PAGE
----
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Friday faves: Volume 3

Friday faves: Volume 3

For those who don’t know me, I am an Authorised Financial Adviser who blogs about Financial Independence. I am on track to be financially independent by the age of 45.

Every Friday I share some of my favourite content that I have read, watched, or listened to that week. Most of the content will be focused on achieving financial independence, although achieving happiness also plays a big role.

There are a lot of great blogs out there, and hopefully the Friday faves will introduce you to a new website.

Maybe just not your favourite one :).

Happy Friday all. Congratulations, you have made it to the end of another week. Here is my selection of best content for this week: […..]

Friday faves: Volume 2

Friday faves: Volume 2

For those who don’t know me, I am an Authorised Financial Adviser who blogs about Financial Independence. I am on track to be financially independent by the age of 45.

Every Friday I share some of my favourite content that I have read, watched, or listened to that week. Most of the content will be focused on achieving financial independence, although achieving happiness also plays a big role.

There are a lot of great blogs out there, and hopefully the Friday faves will introduce you to a new website.

Maybe just not your favourite one :). You’ll come back to me right?…….….RIGHT?

Happy Friday all. You have made it to the end of the week. Here is my selection of best content for this week […..]

Friday faves: Volume 1

Friday faves: Volume 1

For those who don’t know me, I am an Authorised Financial Adviser who blogs about Financial Independence. I am on track to be financially independent by the age of 45.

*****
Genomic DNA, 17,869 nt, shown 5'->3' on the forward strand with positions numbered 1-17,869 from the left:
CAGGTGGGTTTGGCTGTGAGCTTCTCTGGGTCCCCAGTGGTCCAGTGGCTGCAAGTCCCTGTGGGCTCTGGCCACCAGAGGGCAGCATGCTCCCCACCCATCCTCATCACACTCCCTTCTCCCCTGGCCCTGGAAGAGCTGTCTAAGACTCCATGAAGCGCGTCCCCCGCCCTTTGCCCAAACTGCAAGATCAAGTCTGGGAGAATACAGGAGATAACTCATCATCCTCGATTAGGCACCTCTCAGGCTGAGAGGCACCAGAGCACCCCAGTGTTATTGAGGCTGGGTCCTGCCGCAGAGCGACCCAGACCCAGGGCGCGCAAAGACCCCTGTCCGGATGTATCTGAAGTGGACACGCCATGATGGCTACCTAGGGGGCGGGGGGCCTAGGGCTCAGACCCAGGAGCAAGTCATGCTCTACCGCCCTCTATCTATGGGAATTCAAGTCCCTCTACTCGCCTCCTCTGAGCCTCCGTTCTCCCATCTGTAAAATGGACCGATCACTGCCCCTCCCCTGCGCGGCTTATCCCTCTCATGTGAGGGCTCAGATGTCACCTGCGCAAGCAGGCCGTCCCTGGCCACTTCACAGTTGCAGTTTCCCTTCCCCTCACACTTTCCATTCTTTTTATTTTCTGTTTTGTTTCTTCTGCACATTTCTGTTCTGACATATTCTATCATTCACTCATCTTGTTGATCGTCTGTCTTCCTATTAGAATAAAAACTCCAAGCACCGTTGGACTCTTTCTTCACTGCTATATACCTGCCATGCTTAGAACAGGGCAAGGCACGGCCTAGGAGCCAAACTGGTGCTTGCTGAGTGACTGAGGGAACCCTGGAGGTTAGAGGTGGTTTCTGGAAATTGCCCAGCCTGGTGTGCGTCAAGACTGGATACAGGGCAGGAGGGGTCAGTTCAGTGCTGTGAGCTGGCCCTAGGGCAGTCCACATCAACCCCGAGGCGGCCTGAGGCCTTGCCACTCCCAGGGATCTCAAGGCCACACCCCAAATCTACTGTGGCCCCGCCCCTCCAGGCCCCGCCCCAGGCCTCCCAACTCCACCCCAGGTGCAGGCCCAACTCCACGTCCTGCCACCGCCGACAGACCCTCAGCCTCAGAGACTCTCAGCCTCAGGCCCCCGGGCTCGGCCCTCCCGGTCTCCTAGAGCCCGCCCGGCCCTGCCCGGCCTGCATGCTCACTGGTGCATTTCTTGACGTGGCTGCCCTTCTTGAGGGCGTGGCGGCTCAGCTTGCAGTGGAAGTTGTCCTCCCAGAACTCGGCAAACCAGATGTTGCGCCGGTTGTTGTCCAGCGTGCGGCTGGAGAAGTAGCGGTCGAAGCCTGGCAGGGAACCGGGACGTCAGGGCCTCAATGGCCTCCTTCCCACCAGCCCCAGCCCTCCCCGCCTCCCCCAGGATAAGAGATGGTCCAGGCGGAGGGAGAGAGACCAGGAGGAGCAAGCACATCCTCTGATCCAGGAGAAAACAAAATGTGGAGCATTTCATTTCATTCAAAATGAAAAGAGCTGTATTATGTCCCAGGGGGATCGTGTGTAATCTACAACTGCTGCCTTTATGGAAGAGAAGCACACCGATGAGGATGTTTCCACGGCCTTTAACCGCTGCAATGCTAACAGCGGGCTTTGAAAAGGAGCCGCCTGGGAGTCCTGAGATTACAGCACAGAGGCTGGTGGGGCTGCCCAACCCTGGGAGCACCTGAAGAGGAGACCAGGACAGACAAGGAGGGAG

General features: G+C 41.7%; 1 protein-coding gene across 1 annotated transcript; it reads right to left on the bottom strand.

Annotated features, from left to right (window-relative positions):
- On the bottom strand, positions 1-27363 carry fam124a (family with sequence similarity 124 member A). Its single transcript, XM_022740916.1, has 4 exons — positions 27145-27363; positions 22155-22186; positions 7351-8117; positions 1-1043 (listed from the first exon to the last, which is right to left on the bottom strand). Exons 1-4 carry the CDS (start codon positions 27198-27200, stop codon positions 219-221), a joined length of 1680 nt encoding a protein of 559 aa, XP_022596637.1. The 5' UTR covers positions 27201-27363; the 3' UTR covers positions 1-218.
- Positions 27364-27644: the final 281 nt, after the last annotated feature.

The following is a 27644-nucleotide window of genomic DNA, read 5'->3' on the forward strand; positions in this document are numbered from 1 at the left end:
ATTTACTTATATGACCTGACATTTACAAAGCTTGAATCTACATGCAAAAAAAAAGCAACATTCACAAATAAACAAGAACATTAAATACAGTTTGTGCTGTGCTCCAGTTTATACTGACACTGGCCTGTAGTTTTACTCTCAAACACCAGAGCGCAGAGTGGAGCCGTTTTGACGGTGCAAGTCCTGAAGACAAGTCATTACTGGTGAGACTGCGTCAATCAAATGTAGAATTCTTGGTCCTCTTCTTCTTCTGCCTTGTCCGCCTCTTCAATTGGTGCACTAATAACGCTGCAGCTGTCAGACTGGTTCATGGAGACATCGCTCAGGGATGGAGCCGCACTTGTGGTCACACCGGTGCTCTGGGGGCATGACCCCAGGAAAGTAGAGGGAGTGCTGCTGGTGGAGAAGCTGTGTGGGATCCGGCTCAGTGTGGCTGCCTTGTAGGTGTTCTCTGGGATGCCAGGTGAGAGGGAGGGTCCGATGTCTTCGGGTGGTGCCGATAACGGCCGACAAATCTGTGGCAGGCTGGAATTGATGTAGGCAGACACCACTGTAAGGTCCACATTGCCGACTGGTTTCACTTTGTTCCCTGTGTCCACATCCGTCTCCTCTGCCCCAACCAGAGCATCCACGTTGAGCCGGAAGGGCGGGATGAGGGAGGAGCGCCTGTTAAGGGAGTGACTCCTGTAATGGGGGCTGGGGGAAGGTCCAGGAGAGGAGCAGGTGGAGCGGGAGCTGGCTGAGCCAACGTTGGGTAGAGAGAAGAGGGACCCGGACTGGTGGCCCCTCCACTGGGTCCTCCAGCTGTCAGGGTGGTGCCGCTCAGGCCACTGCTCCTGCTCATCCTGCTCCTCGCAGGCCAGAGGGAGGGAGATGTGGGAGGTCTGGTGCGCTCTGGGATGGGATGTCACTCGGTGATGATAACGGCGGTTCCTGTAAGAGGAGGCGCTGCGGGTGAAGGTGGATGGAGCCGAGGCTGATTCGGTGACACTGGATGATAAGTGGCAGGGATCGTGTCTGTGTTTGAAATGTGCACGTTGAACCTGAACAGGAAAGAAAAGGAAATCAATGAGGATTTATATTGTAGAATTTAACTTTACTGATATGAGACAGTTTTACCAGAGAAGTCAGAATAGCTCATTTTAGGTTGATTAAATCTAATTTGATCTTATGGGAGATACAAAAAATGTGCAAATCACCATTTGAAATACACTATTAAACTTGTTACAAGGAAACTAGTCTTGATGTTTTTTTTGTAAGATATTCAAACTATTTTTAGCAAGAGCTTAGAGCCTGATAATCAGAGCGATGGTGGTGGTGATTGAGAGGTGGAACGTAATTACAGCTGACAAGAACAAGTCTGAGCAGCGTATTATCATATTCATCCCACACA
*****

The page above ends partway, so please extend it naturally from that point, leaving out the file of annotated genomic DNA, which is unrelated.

Starting today, every Friday, I will share some of my favourite content that I have read, watched, or listened to that week. Most of the content will be focused on achieving financial independence, although achieving happiness also plays a big role.

There are a lot of great blogs out there, and hopefully the Friday faves will introduce you to a new website.

Maybe just not your favourite one :). You’ll come back to me right?…….….Right?

Happy Friday all. You have made it to the end of the week. Here is my selection of best content for this week […..]

Using your mortgage as an emergency fund

Using your mortgage as an emergency fund

I am a member of a few personal finance related online forums and I frequently see the question of “Where should I put my emergency savings?”

Without a doubt, the top answer always tends to be to keep it in the mortgage account, for those that have a mortgage.

Now the members of these communities mean well, but unlike financial advisers, they are no repercussions for bad advice, or advice given without explanation of the risks […..]

Using Kiwisaver to buy a house

Using Kiwisaver to buy a house

A few months back, I wrote an article worried about the number of people using their Kiwisaver retirement funds to buy a house.

It seemed to me that a lot of us were tapping into our Kiwisaver just because we can, and I’m not sure that everyone understands the impact this may have on long term savings.

Well I have recently come across a report that tells us how many first home buyers are tapping into their Kiwisaver to buy a house […..]

Stop hiding

Stop hiding

As a volunteer budget adviser, I often see clients that ignore their debt problem. Their theory is, “If I ignore it then I won’t know there is a problem.”

I have had clients come into the office with a pile of unopened envelopes. They know it is bills inside but by not opening the mail, they convince themselves that there are no bills to pay and there is no problem. But guess what? It doesn’t […..]

The normalisation of credit card debt

The normalisation of credit card debt

Credit card debt has become so normal that we no longer call it debt. It is called a credit balance. Sounds much nicer doesn’t it? This was no doubt rephrased by the credit card industry to normalise debt. In a similar way Kentucky Fried Chicken rebranded to KFC because they didn’t want people thinking of the word ‘fried’, the credit card industry doesn’t want […..]